Direct Mail is not dead – it remains an essential part of Retail Media

by Debora Franchim, Product Director, Media & CE Product Management

The other day I was cleaning up my wardrobe, and I found a box in the bottom of it that I haven’t touched in a while. Among other papers and documents, there was a little folder filled with direct mails that I received years ago. Yes, I have a box of direct mail – call me a geek. I used to keep cool emails as well, but after a while the images links expire, so I found out it’s pointless as you can’t see the content anymore.

You might think that box in my closet was a box of trash, but it was impossible not to smile all over again with those letters that are so rare nowadays. My favourite was a beautiful one from a local retailer with a delicious chocolate brand; the mail was shaped as that chocolate bar, wrapped in foil and everything. It was filled with a 15% discount coupon for that brand, which I used at the time, and was very happy. There was another one made of seed paper, thanking me for not using plastic bags in my shopping trips. I was supposed to have planted that paper and seen the flower grow, but I just couldn’t get rid of it.

My immediate instinct was to gather them all up and take them to the office to show everyone – after all, at dunnhumby our teams all work with it. But not only we are currently working from home, but my team is based in the other side of the world, so I had to be content with telling them the story. It did get me thinking about everything that happened to this type of media since those days. Emails grew impressively and its low cost enabled everyone to receive personalisation. In the beginning, I remember agencies trying to digitally reproduce the creativity they used to put in direct mail, and it was hard. The reach was amazing, though – we no longer had to choose which customers wouldn’t be able to receive those offers or content. And email allows you to send simple direct messages that you wouldn’t use a direct mail for. Even last week I got an email from a car rental company reminding me that my driving license is about to expire. I didn’t remember that at all until I got this email – it prevented me from getting fined. Now, ask me if I’ll ever rent a car from another company after this?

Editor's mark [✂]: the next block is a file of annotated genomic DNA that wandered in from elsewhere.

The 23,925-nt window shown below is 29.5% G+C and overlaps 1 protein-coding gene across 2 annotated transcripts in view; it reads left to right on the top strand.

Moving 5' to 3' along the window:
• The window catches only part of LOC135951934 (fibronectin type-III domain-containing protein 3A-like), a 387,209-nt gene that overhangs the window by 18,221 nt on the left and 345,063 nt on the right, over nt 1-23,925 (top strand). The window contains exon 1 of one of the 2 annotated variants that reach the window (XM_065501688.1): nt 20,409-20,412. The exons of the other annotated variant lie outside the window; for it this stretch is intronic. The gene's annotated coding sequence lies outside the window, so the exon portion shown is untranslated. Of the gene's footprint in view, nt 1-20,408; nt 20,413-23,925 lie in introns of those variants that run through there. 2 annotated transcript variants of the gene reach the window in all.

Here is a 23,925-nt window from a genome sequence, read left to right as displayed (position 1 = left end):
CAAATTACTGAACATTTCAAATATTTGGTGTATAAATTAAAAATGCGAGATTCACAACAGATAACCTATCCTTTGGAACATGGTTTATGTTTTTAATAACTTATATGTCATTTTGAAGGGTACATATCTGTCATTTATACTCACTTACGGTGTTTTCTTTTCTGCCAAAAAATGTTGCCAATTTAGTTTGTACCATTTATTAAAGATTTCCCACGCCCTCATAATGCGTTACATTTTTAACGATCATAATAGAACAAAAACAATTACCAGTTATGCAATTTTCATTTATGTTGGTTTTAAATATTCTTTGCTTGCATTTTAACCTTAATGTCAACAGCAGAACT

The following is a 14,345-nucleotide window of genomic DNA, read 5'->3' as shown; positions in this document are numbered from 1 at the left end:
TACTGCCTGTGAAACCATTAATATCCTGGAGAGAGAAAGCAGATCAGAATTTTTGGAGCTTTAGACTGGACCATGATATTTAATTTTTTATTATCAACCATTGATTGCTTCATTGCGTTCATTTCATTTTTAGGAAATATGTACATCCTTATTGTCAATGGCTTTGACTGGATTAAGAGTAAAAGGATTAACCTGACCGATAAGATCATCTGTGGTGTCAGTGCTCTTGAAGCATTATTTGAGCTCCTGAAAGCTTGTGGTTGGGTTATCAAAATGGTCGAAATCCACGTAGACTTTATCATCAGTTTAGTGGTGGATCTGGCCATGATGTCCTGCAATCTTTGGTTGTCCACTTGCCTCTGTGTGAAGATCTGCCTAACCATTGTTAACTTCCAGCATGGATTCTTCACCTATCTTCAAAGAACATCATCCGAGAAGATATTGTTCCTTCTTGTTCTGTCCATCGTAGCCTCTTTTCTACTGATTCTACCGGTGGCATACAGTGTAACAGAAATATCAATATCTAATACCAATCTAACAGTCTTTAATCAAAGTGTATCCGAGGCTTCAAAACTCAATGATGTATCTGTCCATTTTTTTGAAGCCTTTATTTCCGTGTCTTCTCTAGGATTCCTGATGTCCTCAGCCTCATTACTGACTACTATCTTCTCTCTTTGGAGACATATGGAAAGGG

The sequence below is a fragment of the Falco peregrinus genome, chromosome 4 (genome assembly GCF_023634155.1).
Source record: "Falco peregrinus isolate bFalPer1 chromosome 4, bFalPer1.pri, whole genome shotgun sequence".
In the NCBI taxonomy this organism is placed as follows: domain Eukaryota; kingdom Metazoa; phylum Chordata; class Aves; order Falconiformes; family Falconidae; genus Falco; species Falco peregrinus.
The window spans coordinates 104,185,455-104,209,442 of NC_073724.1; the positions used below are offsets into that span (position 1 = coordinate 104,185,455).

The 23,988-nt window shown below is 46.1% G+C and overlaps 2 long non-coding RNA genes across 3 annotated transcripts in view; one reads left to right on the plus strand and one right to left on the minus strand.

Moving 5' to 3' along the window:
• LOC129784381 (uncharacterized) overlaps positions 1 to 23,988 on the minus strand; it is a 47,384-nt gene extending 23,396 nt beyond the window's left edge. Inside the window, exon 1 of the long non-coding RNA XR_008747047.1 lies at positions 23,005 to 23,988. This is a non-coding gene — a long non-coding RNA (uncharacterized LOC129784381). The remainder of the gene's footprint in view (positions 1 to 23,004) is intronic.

Then new digital channels came, and creativity not only came back, but married to technology, enabling really cool things all over again. Nowadays I don’t leave the house for the supermarket without first checking my personalised offers in the app. Not only that, but I can also book a time to go to the checkout, so I don’t have to queue. And when I open the app to check my offers, I know that what I’ll see is relevant to me and I will likely want to buy many of them. If it wasn’t relevant, after two of three times I wouldn’t even bother to open again.

And that’s the thing about direct to customer: it must be relevant. Delivering relevancy is a sign of respect to the customer that allowed a company to use their data and enter their territory – their house, their inbox, their phone – with ads and messages. It cannot be anything less than personalised and relevant. Doing it is not difficult, the data is there. If you have the right technology and content, and respect their preferences, customers will be pleased with what they receive. They will buy more, they will spend more, and they will become more loyal to the brand. In that chocolate mail I mentioned, the relevancy in that piece got me to go to the store and buy a few bars. I’d say I probably would have bought one bar anyway, but the ad made me buy more. It changed my behaviour in a way that made me happy, as well as the retailer and the chocolate brand. That’s how any direct to customer campaign should be.

Of course, if it’s aligned to other channels, it’s even better. If I get an email with a few products and they are there waiting for me when I go online, it will make my experience much easier. If I’m shopping online and forget to add something to my cart, I love when the website reminds me, as it knows exactly what I’m used to buying and perhaps that it’s time for me to buy again as I might be running out of it.

I do not expect that customers will keep the mails we send in a box in their closets. I don’t even expect them to save the emails. But I do expect a small smile when they see the content and think “this is for me, they know me” and feel pleased about enjoying a product they might not get if it wasn’t for that direct ad.

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